After hiking most of the shoreline from Hanamaulu Bay to Anahola Bay it dawned on me that an interesting geologic feature that nearly escapes notice was a constant companion most the way. Though discontinuous in places, and often only visible at low tide, a naturally formed limestone shelf, a barrier between reef and shore, surrounds the island of Kaua‘i.
For commercial reasons, the shelf was obliterated at Hanamaulu Bay, to provide a sheltered harbor and pier at Ahukini Landing. By contrast, the limestone formation appears to extend forever northward from the south end of Nukoli‘i Beach. In reality, it vanishes briefly adjacent to the Wailua Municipal Golf Course, and is only visible intermittently near the mouth of Wailua River.
“Baby” Beach exists because of the tidal trough between an extent of the limestone formation and the seawall along Moanakai Road In Kapa‘a Town. Google Maps calls this Fuji Beach, but everyone in town knows it’s Baby Beach.
An appreciable portion of the limestone formation rings the second embayment north of Donkey beach. This beach is popular with monk seals because it’s nicely sheltered and the fishing is good, but if you see them on the beach, just move it along because they absolutely need their rest, AND it is against the law to approach or disturb them. You can see an isolated chunk of limestone submerged in the first photo, and the remainder of the formation at water’s edge in the background.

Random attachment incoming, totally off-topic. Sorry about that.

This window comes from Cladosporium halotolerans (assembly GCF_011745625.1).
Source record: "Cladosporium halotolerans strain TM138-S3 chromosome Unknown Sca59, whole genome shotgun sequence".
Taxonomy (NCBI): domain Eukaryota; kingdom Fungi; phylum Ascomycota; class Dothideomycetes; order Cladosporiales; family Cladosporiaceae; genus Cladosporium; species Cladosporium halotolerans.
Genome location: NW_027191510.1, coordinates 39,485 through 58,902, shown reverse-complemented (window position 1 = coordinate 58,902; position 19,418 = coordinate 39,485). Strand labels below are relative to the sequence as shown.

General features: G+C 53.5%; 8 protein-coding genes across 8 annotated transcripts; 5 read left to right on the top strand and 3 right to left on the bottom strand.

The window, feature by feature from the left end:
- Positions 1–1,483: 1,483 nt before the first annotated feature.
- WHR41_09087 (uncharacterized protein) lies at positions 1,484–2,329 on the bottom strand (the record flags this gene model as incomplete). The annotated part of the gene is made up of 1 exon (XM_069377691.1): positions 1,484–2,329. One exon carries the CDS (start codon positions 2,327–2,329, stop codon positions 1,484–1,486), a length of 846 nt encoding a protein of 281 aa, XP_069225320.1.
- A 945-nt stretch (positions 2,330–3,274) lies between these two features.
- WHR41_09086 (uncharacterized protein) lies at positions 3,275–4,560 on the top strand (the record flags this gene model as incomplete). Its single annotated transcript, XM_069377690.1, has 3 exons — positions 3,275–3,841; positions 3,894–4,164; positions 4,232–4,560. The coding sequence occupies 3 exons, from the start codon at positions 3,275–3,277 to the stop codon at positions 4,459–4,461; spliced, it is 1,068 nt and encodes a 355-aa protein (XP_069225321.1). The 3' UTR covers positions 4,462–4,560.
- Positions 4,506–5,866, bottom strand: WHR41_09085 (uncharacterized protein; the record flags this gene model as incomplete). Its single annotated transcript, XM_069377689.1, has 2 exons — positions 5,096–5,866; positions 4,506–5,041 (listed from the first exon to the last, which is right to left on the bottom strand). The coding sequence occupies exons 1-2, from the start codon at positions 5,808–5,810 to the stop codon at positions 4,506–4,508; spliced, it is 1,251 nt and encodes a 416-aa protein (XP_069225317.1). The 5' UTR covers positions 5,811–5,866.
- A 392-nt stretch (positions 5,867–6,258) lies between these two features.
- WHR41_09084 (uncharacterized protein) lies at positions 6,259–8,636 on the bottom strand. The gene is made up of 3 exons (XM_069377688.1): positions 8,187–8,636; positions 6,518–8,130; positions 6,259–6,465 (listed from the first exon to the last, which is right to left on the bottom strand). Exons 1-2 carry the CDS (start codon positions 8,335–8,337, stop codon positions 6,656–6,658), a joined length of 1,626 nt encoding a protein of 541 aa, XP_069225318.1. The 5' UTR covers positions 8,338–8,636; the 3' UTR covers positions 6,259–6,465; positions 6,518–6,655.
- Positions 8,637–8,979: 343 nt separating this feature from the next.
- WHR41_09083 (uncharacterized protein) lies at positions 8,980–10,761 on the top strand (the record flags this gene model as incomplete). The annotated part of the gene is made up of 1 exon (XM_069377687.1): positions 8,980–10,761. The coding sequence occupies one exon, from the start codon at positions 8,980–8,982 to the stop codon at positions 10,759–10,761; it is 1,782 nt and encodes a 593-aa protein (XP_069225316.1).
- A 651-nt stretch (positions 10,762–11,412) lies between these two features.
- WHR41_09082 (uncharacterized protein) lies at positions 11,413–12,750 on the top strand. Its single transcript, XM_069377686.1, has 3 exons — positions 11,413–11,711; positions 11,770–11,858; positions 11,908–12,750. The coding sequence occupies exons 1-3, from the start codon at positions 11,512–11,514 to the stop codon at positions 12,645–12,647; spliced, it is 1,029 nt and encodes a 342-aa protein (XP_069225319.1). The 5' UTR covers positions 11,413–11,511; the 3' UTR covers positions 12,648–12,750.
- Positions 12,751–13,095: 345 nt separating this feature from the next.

As the old right of way veers inland beyond Donkey Beach, each of the little bays onward to Anahola Beach State Park are only accessible via dedicated dirt roads and recent motocross trails, or at low tide by rock-hopping along the shore. The next photos show isolated hunks of the bar overlain with younger volcanic debris or thrust up along the shore nearer to Anahola.
Just south of Anahola Bay lies another little ring, tilted up somewhat like the formation at Baby Beach. Coincidentally, that similarity is what awakened me to the fact that I had “seen this somewhere before.”
While this formation certainly is not all there is to see between Nukoli‘i Beach and Anahola Beach, it’s been more of a companion. Running, hiking, and rock-hopping Kauai‘i’s eastern shore is never boring.